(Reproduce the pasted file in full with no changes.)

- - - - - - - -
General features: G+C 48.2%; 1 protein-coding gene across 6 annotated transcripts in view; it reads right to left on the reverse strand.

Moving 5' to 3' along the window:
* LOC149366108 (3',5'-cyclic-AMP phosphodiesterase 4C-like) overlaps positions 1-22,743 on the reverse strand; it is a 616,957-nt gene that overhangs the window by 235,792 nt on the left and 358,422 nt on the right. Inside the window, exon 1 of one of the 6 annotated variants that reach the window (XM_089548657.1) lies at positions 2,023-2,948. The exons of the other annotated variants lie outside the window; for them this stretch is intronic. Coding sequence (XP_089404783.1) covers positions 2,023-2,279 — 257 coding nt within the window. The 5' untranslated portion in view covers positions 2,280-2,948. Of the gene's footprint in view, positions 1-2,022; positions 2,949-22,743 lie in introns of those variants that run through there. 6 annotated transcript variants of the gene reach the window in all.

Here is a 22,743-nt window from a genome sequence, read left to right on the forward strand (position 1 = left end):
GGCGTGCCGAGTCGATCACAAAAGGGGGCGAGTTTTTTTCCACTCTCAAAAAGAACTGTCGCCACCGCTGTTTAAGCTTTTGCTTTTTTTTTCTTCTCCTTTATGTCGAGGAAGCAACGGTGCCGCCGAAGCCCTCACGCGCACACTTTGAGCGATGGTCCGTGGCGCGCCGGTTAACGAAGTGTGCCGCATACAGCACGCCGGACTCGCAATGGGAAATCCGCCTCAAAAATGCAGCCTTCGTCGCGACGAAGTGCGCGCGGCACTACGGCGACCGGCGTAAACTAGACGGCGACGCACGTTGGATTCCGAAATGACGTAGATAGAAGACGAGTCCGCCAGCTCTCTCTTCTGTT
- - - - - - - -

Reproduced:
General features: G+C 48.2%; 1 protein-coding gene across 6 annotated transcripts in view; it reads right to left on the reverse strand.

Moving 5' to 3' along the window:
* LOC149366108 (3',5'-cyclic-AMP phosphodiesterase 4C-like) overlaps positions 1-22,743 on the reverse strand; it is a 616,957-nt gene that overhangs the window by 235,792 nt on the left and 358,422 nt on the right. Inside the window, exon 1 of one of the 6 annotated variants that reach the window (XM_089548657.1) lies at positions 2,023-2,948. The exons of the other annotated variants lie outside the window; for them this stretch is intronic. Coding sequence (XP_089404783.1) covers positions 2,023-2,279 — 257 coding nt within the window. The 5' untranslated portion in view covers positions 2,280-2,948. Of the gene's footprint in view, positions 1-2,022; positions 2,949-22,743 lie in introns of those variants that run through there. 6 annotated transcript variants of the gene reach the window in all.

Here is a 22,743-nt window from a genome sequence, read left to right on the forward strand (position 1 = left end):
GGCGTGCCGAGTCGATCACAAAAGGGGGCGAGTTTTTTTCCACTCTCAAAAAGAACTGTCGCCACCGCTGTTTAAGCTTTTGCTTTTTTTTTCTTCTCCTTTATGTCGAGGAAGCAACGGTGCCGCCGAAGCCCTCACGCGCACACTTTGAGCGATGGTCCGTGGCGCGCCGGTTAACGAAGTGTGCCGCATACAGCACGCCGGACTCGCAATGGGAAATCCGCCTCAAAAATGCAGCCTTCGTCGCGACGAAGTGCGCGCGGCACTACGGCGACCGGCGTAAACTAGACGGCGACGCACGTTGGATTCCGAAATGACGTAGATAGAAGACGAGTCCGCCAGCTCTCTCTTCTGTT